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Intel Core-i7 vs Core-i5 vs Core-i3

Intel has three CPU types but it can be a tad confusing

Intel Core 7th Gen Family: Core-i7 vs Core-i5 vs Core-i3

When buying or building a new PC, one of the key components to consider is the processor.

The majority of desktop PCs and laptops on the market come equipped with Intel chips - meaning that knowing the difference between each of the company’s CPU types is vital.

Intel’s i-Core series consists of Core i3, Core i5 and Core i7 processors – but determining which one to go for can be a confusing affair.

The number of Cores, clock speed, Turbo Boost, Hyper-Threading technology and cache size are all influencing factors on the CPU’s price and performance.

Below we guide you through these key differences between Intel’s i3, i5 and i7 processor chips.

Latest News

05/10/2016: The performance of Intel's newest Kaby Lake CPU has been leaked online, appearing on benchmark comparison site GeekBench.

Benchmark results for the Intel Core i7-7700K - the top-end, unlocked version of Intel's 7th-generation chips -- reveal that it may have some substantial performance improvements under the hood.

According to the GeekBench results, the 7700K is around 25% faster than its sixth-generation counterpart for single-core operations, and more than 1.5 times faster for mulit-core processes.

It's also roughly on par with the Broadwell-E i7-6800K model, Intel's 'megatasking' chip designed for 4K gaming and video editing. That chip is for serious power users though, and has six hyperthreaded cores vs the new chip's four.

On the other hand, before anyone jumps to any conclusions, it's not known whether the chip was tested at its stock clock speed - the 'K' variant is designed for overclocking, so the result could be false positives resulting from a jacked-up processor.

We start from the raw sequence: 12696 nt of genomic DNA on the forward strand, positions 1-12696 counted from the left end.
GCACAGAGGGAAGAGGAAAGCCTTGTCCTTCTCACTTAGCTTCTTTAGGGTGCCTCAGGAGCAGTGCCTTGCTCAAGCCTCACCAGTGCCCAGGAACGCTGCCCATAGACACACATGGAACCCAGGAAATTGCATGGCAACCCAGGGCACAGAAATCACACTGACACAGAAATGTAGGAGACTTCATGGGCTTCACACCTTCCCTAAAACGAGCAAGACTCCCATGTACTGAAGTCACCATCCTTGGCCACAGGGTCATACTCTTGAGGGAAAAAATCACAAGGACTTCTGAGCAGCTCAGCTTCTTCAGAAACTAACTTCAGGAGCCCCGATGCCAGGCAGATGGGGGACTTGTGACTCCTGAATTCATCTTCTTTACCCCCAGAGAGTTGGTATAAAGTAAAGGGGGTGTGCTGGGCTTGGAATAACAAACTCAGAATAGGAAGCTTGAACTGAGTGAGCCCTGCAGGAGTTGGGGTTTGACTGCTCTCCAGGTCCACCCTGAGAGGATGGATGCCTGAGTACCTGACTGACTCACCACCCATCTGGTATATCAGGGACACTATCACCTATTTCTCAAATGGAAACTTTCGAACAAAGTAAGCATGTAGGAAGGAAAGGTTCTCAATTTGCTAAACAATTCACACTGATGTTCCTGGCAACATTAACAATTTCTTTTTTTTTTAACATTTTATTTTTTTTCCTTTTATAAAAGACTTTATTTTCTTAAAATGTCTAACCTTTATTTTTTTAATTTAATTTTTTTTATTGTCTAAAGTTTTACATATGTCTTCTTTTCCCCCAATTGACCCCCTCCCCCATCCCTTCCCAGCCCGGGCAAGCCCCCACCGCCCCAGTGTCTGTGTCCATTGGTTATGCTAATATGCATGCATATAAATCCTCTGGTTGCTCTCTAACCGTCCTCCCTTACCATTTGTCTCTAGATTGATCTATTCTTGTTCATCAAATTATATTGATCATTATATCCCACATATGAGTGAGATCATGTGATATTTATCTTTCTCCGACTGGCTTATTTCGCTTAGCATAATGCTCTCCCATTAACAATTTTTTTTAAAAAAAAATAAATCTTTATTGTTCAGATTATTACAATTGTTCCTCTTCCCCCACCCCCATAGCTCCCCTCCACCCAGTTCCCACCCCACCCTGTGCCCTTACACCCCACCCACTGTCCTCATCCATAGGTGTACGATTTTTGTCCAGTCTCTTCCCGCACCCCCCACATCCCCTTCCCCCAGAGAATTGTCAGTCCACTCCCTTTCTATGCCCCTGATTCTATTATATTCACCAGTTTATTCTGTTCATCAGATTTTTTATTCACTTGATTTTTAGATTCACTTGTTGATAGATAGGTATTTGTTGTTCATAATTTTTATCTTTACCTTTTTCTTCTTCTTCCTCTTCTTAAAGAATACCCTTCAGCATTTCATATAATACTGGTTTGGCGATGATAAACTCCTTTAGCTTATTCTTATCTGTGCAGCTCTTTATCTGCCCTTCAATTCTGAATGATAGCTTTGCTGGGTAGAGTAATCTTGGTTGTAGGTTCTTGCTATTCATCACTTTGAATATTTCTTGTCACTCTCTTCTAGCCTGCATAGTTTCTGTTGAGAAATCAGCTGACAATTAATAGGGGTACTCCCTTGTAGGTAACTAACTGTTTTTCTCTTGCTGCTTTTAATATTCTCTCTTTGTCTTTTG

26/09/2016: Intel launched the 7th-Generation Core chip, dubbed Kaby Lake, intended to power the next-generation of 4K UHD, 360-degree and virtual reality (VR) content.

Built on Intel's 14nm+ manufacturing process, Intel said Kaby Lake will power more than 100 2-in-1 devices and notebooks before the year is out.

Kaby Lake, which offers a 12 per cent performance increase compared with standard 14nm, according to Intel, and is “designed to tackle the immersive internet”.

The chip has also been designed to improve the performance of new internet-led experiences, such as 4K UHD content, 360-degree video, VR, merged reality and e-sports.

For example, Intel's 7th-Generation Core chip's energy efficiency improvements allow it to offer 9.5 hours 4K video playback, whereas its 6th gen Skylake predecessor supported only 1080p footage.

Intel said the new chip also has HEVC-10-bit and VP9 decode capability, and provides smooth 4K UHD playback while multitasking.

Further Kaby Lake SKUs will crop up in January targeting enterprises and enthusiast machines such as desktops PCs, workstations and gaming laptops, Intel said.

The basics

Intel’s Core series is separated into three categories: the Core i7, Core i5 and Core i3. Essentially, the Core model number indicates the level of performance and quality of the chip – starting with the i3 and moving up to the i5 and i7.

Intel Core i3 processors are entry-level chips, commonly found in lower-end devices – whereas the i5 chips tend to be found in mid-range PCs and laptops.

The Core i7 is predominantly aimed at high-end setups (and is naturally reflected in its higher price).

The way in which Intel releases its processors, however, can complicate matters; each generation of chips has an i3, i5 and i7 variant. For example, the 5th-generation Broadwell range includes each of these numbers – as does the 6th-generation Skylake family.